Sir Alfred Edward Pease (1857-1939), Travel and Sport in Africa (London: Arthur L. Humphreys, 1902). Rare Books Off-Site Storage DT12 .P35 1902q
Princeton owns a beautiful three-volume set of Pease’s illustrated journals titled Travel and Adventure in Africa, with his personal photographs along with some by the French photographer Emile Frechon (1848-1921), the English aristocrat Sir Edmund Giles Loder, 2nd Baronet (1849-1920), and the environmentalist Edward North Buxton (1840-1924). Arthur Humphreys arranged to have several dozen printed in photogravure, providing a spectacular record of Somaliland in particular, along with other African locations. The group shown above is only a small selection. Surprisingly few document of killing of animals and focus instead on the people he and his wife met along the way.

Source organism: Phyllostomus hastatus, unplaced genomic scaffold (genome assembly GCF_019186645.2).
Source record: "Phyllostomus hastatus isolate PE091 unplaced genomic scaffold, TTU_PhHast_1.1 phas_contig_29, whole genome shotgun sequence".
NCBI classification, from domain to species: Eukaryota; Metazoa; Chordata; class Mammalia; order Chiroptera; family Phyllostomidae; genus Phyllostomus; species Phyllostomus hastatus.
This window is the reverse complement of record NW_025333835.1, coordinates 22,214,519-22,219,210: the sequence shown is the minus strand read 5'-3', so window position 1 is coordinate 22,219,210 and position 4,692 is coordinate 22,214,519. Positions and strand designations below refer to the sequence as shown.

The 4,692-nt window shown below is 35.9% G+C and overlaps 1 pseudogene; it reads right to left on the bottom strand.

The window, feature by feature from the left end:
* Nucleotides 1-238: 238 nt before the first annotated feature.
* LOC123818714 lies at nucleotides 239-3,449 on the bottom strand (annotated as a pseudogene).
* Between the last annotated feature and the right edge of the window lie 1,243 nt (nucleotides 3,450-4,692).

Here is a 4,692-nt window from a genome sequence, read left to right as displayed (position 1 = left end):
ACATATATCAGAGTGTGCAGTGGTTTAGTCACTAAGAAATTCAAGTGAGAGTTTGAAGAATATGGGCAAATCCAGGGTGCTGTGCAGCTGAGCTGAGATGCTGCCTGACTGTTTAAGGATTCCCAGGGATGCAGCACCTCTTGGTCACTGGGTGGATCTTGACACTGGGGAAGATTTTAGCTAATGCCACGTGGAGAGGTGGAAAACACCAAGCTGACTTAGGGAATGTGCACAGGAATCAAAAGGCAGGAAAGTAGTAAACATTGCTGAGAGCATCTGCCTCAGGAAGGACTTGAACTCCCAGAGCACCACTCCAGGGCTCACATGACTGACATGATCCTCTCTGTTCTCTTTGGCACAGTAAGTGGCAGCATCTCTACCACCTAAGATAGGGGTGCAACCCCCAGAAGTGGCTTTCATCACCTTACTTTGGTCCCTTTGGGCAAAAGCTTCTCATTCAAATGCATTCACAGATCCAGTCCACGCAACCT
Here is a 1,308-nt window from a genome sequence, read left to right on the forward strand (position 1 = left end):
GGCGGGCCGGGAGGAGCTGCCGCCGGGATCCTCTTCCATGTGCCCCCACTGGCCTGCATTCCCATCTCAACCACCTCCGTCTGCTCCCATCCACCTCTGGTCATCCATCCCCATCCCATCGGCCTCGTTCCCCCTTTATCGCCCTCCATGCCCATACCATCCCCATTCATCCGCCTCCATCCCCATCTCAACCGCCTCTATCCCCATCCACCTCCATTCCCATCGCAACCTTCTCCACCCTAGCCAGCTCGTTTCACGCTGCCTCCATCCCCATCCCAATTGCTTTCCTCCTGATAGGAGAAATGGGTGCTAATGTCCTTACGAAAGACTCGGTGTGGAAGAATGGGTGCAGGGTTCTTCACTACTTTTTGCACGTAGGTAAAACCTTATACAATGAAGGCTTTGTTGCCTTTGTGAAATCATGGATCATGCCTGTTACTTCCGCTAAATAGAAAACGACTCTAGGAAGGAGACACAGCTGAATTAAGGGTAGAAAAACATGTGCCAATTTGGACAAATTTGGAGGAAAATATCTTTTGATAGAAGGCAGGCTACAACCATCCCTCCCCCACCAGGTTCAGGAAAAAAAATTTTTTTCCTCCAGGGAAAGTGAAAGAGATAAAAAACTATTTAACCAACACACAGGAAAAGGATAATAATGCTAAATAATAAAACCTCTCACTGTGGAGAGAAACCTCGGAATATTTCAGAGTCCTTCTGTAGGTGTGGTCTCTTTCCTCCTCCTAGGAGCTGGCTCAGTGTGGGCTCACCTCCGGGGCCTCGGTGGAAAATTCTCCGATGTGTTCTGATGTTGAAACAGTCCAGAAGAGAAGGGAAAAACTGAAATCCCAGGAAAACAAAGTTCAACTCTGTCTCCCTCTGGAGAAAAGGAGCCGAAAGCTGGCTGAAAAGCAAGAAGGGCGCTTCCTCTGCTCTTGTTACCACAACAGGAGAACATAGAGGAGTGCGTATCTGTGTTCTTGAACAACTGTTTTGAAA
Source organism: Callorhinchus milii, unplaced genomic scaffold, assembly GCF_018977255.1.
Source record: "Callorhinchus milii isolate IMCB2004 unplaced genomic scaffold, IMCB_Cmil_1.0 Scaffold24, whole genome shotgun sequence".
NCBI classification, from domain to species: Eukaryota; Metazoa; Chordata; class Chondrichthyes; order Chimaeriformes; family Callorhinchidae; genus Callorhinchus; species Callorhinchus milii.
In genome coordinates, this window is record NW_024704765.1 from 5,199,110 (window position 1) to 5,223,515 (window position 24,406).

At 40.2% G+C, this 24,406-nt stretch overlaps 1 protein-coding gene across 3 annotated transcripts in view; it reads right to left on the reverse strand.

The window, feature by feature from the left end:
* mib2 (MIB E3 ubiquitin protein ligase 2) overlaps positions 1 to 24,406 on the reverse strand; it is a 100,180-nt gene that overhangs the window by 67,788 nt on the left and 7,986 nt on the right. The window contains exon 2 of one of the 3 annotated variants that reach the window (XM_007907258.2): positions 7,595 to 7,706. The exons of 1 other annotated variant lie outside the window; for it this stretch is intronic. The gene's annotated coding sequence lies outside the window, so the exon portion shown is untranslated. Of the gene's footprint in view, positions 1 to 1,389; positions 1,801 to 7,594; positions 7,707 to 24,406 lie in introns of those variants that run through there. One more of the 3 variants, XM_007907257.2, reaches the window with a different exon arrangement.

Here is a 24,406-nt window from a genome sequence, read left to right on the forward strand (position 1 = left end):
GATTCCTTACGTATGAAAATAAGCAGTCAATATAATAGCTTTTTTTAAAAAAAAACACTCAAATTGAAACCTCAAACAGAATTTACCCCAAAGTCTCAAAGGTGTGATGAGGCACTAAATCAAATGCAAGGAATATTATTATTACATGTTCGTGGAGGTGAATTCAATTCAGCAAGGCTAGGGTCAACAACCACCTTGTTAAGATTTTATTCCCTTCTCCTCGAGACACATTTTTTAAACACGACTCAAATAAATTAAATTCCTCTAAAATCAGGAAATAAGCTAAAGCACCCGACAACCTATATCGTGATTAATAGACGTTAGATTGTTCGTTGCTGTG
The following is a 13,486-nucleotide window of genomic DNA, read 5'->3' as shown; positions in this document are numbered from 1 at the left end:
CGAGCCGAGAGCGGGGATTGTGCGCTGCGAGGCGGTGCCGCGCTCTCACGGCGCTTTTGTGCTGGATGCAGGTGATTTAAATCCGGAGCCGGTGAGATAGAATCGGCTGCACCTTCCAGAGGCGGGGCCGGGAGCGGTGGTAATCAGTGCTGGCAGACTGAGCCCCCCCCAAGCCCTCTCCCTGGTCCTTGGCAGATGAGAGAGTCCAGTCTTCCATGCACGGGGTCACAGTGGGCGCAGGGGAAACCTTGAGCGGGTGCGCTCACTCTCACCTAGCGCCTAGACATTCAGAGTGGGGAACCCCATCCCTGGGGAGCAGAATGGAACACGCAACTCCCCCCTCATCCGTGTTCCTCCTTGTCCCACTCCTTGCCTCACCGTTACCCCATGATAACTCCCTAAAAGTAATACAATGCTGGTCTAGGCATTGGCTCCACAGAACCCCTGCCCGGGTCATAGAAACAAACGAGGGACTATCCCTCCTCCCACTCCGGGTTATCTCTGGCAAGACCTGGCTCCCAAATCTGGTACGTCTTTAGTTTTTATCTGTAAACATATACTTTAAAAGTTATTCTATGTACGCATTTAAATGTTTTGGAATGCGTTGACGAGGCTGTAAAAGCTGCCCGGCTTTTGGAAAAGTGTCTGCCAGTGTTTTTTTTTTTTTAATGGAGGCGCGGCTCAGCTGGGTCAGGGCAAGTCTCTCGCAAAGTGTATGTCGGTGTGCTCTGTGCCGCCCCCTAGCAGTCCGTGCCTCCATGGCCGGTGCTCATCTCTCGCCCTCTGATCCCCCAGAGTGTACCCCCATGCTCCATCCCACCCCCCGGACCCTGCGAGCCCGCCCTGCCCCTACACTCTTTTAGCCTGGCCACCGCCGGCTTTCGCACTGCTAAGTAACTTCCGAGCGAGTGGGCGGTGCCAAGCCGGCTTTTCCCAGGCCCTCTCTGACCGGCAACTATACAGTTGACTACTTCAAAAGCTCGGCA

“Pease was adventurous,” wrote his editor Peter Hathaway Capstick. “Between 1891 and 1912, he visited Asia Minor, Algeria, Tunisia and the Sahara, Somaliland, Abyssinia, Kenya, and Uganda, hunting wherever he could. He was Resident Magistrate of the Transvaal in Komatipoort, next to present-day Mozambique, from 1903 to 1905, and he worked in the Allied Remount service from 1914 to 1918. A keen explorer and hunter, Sir Alfred also sketched. He went on to write thirteen books embracing subjects as varied as wildlife, a dictionary on the North Riding dialect, and oases in Algeria!”—Editor’s note, The Book of the Lion (1911).
Pease’s epigram on the title page comes from the Latin:
Pone me pigris ubi nulla campis
Arbor a stiva recreatur aura,
Quod latus mundi nebulae, malusque
Pone, sub curru minium propinqui
Solis in terra dominibus negata;
Dulce rideutem. Lalagen amabo,
Place me where never summer breeze
Unbinds the glebe, or warms the trees;
Whereever lowering clouds appear,
And angry Jove deforms th’ inclement year.
Place me beneath the burning ray,
Where rolls the rapid car of day;
Love and the nymph shall charm my toils,
The nymph who sweetly speaks, and